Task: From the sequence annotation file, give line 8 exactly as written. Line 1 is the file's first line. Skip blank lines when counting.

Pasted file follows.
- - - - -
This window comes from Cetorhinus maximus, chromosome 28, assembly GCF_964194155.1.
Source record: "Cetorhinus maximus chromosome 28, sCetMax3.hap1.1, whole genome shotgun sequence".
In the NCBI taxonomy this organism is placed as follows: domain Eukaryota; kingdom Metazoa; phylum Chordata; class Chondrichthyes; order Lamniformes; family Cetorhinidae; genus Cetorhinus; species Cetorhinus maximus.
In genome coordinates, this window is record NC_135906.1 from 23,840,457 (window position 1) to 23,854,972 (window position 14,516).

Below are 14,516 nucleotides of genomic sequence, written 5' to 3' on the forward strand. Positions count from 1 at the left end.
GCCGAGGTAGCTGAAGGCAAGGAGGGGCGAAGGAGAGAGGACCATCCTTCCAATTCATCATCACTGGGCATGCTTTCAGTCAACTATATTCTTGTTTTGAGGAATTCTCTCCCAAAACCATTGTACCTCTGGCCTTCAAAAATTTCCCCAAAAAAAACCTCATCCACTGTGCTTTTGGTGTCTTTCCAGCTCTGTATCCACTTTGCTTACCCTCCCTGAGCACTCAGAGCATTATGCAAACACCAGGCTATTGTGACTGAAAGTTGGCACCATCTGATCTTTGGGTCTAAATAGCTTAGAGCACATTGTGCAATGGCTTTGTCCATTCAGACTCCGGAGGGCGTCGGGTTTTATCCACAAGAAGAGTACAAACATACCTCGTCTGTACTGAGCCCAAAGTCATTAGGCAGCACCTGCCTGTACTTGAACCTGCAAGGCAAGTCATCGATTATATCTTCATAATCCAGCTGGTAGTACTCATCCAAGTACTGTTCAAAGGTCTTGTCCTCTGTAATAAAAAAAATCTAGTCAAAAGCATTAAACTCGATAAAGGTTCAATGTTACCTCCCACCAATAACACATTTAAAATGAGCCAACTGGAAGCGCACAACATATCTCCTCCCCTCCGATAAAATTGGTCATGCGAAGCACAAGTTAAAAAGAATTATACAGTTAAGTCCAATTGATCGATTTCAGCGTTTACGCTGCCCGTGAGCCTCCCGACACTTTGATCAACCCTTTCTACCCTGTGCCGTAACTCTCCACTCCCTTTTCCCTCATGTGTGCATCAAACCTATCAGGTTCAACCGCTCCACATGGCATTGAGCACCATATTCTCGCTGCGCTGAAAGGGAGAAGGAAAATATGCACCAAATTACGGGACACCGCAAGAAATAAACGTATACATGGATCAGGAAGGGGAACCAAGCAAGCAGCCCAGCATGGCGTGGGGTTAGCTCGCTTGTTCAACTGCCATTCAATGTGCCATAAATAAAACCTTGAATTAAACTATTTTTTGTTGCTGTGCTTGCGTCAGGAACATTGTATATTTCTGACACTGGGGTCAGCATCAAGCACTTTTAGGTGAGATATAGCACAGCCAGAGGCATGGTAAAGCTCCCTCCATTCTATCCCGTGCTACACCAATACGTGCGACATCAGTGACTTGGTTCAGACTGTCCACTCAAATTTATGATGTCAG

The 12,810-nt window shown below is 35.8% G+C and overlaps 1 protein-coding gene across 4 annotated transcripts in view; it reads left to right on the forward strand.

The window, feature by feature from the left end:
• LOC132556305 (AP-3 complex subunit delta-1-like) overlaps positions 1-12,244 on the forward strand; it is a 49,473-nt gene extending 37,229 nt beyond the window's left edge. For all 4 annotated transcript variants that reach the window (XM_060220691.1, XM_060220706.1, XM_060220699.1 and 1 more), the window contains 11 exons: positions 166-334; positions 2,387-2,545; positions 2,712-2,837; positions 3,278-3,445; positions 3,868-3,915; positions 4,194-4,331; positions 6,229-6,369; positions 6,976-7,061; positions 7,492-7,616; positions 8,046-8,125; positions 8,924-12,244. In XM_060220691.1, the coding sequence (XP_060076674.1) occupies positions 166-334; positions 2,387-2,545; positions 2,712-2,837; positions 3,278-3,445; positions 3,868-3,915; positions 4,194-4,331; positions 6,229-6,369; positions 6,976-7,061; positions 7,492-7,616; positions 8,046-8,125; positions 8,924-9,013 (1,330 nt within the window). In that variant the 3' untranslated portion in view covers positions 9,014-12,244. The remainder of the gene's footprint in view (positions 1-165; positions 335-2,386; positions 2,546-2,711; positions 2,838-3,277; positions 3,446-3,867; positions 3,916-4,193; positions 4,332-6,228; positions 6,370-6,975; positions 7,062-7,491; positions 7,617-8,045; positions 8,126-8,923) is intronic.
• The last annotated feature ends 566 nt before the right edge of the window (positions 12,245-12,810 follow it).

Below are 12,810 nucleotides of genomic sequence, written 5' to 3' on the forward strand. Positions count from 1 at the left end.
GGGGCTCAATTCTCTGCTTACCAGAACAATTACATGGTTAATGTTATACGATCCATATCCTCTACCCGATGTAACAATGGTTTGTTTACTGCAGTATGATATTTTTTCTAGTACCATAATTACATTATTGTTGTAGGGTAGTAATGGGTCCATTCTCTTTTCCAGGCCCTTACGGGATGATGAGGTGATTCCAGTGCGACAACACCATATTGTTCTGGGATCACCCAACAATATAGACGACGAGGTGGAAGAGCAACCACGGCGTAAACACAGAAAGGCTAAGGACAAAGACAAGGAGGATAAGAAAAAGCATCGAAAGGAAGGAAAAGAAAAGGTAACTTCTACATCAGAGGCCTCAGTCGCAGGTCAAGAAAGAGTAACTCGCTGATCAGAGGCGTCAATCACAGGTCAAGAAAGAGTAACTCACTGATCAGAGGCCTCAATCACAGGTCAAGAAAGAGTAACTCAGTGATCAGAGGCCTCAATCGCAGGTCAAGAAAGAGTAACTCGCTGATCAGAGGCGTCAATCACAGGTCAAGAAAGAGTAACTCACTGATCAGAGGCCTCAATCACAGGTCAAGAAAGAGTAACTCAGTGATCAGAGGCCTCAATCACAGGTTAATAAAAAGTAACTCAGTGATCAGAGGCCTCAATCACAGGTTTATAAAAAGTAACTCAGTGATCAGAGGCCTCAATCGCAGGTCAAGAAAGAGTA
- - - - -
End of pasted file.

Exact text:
The window, feature by feature from the left end: